This showed up in the mail at exactly the right moment – Graphic Novels, for me, are comfort reads. and this first volume of The Rema Chronicles was no different. I devoured it on the same day I got it, and it made a bad day into a much better one.
Many thanks to Kiran at Scholastic for sending me a review copy. All opinions are my own.
RELEASE DATE: 03/03/2022
STAR RATING: 4/5 ✶
SUMMARY: Tabby Simon is determined to learn what happened to her father, who was found dead after researching a tree that leaks a mysterious mist in her neighbourhood. She is unexpectedly led to Rema, a distant world of magic and beauty that is periodically invaded by a nearby planet desperate for resources. While Tabby searches for the truth surrounding her father’s death, she meets a handsome blue-haired boy named Philip. He has his own dangerous secrets, but he has promised to help Tabby get home. As Tabby learns more about this strange world, she discovers that she is destined for something far greater than she ever could have imagined. (from Scholastic)
OPINIONS: This is the latest in a series of comfort reads – as you can probably tell if you’ve been reading my recent reviews. And graphic novels somehow always end up in that category for me, especially ones that fit in the YA and MG space. The Rema Chronicles: Realm of the Blue Mist kind of slots in between the two categories. It has elements of both, and while Tabby, the main character is fifteen, it can easily be suitable for younger readers who are more used to a middle grade diet. The story is compelling – and there are turns to it that make me really eager to get my hands on the second volume (which I hope is coming soon *hint hint, Scholastic, please*).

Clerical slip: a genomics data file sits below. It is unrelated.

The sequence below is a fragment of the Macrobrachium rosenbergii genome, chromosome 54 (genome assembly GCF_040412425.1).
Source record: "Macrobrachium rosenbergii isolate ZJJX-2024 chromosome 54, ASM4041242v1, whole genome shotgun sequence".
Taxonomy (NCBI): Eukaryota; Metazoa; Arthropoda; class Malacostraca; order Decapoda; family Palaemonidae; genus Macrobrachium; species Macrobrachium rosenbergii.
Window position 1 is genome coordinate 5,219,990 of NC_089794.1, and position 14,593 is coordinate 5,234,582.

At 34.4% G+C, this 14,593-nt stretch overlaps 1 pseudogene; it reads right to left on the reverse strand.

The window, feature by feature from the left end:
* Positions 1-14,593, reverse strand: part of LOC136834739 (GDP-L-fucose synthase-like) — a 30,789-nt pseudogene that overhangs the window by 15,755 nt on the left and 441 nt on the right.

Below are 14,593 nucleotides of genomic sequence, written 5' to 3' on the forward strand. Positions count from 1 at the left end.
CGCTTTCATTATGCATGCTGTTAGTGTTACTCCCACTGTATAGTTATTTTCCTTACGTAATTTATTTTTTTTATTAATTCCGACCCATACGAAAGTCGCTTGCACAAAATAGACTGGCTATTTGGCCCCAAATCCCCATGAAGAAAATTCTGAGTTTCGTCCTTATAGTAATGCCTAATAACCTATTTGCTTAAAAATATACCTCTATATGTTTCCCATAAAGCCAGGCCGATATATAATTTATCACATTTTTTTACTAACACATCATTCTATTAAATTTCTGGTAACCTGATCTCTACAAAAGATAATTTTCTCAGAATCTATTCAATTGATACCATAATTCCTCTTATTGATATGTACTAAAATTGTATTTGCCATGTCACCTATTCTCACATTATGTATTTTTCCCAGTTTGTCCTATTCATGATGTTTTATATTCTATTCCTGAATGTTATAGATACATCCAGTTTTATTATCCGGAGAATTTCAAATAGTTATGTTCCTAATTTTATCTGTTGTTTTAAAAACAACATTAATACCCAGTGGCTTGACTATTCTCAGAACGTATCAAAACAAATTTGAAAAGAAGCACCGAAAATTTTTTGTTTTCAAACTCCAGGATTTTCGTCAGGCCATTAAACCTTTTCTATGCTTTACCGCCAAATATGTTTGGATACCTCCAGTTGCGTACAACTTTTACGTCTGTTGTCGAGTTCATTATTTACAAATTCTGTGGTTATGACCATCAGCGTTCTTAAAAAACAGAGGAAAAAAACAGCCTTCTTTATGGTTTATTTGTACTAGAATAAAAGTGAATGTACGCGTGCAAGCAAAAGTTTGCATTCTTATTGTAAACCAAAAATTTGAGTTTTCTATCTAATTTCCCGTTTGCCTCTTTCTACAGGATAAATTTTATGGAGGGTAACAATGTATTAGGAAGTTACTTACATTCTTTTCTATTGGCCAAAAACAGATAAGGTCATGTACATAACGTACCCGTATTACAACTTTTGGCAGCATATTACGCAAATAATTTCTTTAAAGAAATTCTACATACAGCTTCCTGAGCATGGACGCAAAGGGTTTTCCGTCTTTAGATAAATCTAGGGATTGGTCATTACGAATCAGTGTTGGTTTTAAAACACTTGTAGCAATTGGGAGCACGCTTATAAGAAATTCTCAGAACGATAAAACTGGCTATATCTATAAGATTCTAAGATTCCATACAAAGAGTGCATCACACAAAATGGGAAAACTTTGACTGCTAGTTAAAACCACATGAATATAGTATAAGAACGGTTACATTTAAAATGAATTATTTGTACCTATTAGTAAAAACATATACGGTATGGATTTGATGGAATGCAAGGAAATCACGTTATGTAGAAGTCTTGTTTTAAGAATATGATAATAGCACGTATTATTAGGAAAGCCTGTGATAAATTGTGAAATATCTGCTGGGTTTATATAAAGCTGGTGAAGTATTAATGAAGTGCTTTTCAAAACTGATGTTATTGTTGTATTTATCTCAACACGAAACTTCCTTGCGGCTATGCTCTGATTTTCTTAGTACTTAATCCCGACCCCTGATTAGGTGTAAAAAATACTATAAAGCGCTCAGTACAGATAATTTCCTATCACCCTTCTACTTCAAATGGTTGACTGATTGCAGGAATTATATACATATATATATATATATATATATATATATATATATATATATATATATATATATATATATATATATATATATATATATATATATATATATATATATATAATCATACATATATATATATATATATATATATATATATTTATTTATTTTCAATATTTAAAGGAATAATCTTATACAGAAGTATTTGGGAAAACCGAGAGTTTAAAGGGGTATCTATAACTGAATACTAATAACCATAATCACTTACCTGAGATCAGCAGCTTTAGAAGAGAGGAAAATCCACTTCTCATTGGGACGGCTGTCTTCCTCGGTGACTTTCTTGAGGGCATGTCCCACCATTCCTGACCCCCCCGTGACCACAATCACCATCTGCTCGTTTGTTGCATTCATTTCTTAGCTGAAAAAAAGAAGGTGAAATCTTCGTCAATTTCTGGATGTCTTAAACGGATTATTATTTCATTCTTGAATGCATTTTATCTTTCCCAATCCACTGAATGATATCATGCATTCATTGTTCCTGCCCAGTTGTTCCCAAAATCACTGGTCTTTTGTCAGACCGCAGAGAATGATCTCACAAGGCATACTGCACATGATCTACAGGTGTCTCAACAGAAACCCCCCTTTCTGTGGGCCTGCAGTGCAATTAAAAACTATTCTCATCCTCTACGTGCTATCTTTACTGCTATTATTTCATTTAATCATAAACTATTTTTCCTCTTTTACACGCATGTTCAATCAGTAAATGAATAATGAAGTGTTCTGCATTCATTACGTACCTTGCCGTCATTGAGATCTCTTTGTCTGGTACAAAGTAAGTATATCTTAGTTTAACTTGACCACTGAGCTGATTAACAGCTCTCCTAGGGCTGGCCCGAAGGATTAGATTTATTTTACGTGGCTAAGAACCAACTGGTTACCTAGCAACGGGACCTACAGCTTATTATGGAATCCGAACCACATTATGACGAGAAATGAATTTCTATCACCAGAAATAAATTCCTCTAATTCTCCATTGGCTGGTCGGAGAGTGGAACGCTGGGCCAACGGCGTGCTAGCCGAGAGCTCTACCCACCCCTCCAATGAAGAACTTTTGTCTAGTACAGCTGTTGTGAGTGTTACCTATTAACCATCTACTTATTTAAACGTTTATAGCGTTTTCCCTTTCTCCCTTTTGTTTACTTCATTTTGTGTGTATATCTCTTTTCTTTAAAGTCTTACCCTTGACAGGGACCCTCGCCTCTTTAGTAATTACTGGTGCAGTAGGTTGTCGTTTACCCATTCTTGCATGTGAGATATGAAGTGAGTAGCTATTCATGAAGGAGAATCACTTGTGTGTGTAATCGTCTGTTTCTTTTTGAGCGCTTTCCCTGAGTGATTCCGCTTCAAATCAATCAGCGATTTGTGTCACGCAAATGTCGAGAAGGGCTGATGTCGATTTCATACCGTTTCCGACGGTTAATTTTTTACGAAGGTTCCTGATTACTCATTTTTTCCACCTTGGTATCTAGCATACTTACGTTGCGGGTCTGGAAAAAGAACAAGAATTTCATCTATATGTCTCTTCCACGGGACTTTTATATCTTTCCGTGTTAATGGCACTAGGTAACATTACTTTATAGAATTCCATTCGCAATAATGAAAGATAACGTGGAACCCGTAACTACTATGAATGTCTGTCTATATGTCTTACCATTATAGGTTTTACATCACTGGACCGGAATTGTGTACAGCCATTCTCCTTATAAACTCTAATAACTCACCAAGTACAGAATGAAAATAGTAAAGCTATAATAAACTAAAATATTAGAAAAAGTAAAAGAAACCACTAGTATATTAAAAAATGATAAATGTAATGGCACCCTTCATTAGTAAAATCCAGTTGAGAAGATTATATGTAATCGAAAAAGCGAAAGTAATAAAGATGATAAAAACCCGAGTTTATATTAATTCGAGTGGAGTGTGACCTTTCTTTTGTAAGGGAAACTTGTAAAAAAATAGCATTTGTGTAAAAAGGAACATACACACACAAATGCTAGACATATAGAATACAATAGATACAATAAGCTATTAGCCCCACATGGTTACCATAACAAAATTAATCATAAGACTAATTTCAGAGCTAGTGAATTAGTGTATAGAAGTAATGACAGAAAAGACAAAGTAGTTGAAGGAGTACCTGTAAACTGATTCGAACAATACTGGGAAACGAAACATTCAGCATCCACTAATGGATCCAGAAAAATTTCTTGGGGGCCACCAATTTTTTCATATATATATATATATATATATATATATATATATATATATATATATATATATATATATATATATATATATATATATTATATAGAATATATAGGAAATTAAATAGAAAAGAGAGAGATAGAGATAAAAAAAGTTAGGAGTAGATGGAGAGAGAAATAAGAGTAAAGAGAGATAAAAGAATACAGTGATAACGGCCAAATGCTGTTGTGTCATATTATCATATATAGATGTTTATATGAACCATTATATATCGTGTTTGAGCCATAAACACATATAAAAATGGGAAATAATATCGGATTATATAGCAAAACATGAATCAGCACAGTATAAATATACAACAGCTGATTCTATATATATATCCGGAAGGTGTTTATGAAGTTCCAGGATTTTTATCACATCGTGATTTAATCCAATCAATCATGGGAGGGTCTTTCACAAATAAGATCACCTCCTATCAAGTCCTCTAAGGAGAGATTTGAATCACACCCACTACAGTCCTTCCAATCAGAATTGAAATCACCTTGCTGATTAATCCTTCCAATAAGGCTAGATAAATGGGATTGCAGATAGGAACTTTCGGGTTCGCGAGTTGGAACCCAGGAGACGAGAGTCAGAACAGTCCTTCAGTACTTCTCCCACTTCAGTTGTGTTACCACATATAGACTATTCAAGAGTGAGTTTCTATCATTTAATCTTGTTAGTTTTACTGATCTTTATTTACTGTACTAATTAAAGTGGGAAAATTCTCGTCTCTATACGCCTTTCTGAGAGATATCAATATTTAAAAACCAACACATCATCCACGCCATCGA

I really liked Tabby, her stubbornness and curiosity. The way her relationship with Philip and the greater mythology of the world developed was really well-done, and I am curious to see where the story goes from here. While it took me a little bit to get settled with the world and the story – I felt the introduction was a bit clunky and the pacing in the first few chapters a bit off – once I did, I really enjoyed it. What first felt like a generic plot in a world that felt like most fantasy realms became more plastic once I got to the halfway mark and more characters made their way into the plot and Tabby got to be more than the vehicle that the reader sees this new world through.
I think as this graphic novel series goes on and Tabby’s story in the world continues, her relationships deepen and the reader learns more about the mythology behind it, we’ll have a really lovely series on our hands for that elusive teen audience most of all. It will appeal to readers ten and up, I think, but really be ideal for that demographic that often falls between YA and MG. A definite recommendation from me.